• Mrs. Fletcher by Tom Perrotta: Boy, was this a disappointment. I read it because I had loved The Leftovers, but this book doesn’t measure up. It’s just plain stupid. The main character, Eve Fletcher, is likeable enough, but she’s poorly imagined and acts more like her teenage son than a fortysomething mother. Even the one moment when there is an impending crisis of Eve’s son walking in on his mother’s threesome simply disappears after the build up. It has a happy, but not very believable ending.


  • Normal People by Sally Rooney: This novel that follows the on-again, off-again relationship between two young Dubliners made nearly every best-of list in 2019 has been made into a critically acclaimed tv show on Hulu.
  • Such a Fun Age by Kiley Reid: Longlisted for the 2020 Man Booker Prize, this is a relevant and timely novel about race and privilege.
  • Drinking French by David Lebovitz: Go from day (cafe drinks) to night (aperitifs and cocktails) in this gorgeous book about French culture. Santé!
  • That Cheese Plate Will Change Your Life by Marissa Mullen: I love, love, love cheese boards and I love, love, love this book. Step-by-step instructions are accompanied by pretty pictures and illustrations that focus on simple ingredients to make fun themed boards.
  • Perry Mason: This series shows us how Perry Mason became Perry Mason and is one of the best shows I’ve seen this year. Great writing, great acting, great score, this show is worth the price of a monthly HBO subscription on its own.
  • My Life is Murder: I must confess that I did not watch Xena: Princess Warrior so I had no idea how utterly charming Lucy Lawless is until now! This Australia series set in Melbourne, features Lawless as a retired police detective that gets pulled back in to help with hard-to-solve cases.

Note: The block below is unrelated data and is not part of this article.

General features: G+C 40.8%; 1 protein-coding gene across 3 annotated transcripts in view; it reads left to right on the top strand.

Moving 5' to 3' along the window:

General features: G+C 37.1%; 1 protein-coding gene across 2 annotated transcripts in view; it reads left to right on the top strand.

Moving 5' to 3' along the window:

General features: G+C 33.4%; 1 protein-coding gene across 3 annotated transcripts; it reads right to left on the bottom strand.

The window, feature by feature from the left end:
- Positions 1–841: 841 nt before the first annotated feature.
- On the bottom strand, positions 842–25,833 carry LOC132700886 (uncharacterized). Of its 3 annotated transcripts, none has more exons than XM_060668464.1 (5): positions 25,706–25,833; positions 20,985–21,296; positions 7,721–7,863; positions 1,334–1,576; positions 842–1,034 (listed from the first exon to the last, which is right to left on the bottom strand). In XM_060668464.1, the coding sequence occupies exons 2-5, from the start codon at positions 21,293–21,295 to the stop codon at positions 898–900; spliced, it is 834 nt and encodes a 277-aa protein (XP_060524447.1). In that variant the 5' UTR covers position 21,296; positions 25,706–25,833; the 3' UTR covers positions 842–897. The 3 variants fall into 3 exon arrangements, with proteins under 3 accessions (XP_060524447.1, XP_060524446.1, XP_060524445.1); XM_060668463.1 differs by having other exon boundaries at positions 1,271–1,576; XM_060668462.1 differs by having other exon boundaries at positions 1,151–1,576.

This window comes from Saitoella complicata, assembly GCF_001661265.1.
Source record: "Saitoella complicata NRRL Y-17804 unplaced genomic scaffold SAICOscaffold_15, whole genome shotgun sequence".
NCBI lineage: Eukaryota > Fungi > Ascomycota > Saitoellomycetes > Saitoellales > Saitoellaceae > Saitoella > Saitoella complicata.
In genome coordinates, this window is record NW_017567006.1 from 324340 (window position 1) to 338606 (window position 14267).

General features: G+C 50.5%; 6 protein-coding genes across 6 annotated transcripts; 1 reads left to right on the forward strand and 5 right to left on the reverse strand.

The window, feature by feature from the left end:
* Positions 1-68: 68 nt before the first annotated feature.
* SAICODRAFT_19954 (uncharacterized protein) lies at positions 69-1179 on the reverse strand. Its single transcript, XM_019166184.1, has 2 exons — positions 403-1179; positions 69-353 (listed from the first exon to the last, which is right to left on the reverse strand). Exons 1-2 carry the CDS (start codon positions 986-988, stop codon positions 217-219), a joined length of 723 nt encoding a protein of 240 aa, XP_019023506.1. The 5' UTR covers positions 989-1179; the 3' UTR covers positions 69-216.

• Dublin Murders: Based on Into the Woods and The Likeness by best-selling author Tana French, this series is set in Dublin and focuses on a present day crime that seems to be connected to the disappearance of two local children in the 80s. A second plotline arises about halfway through this eight-episode season.
  • Nice White Parents: A new podcast from the makers of Serial about equality in public schools. Although this series focuses on public schools in New York City, the issues at hand are surely occurring in some variation in every single public school in this country.




  • The Cactus by Sarah Haywood: A fun, light beach read with quirky but likeable characters.
  • The Unhoneymooners by Christina Lauren: A funny, silly rom-com, literally set on the beach. I kept thinking this would be a cute movie. The plot’s a little out there, but very enjoyable overall.
  • Maybe You Should Talk to Someone : a Therapist, Her therapist, and Our Lives Revealed  by Lori Gottlieb: I loved this true story about one therapist’s journey through therapy. I found the idea of therapy through the eyes of a practicing therapist fascinating. Her story, and that of her patients, was equally amusing and moving; I laughed and I cried. Gottlieb is a great writer.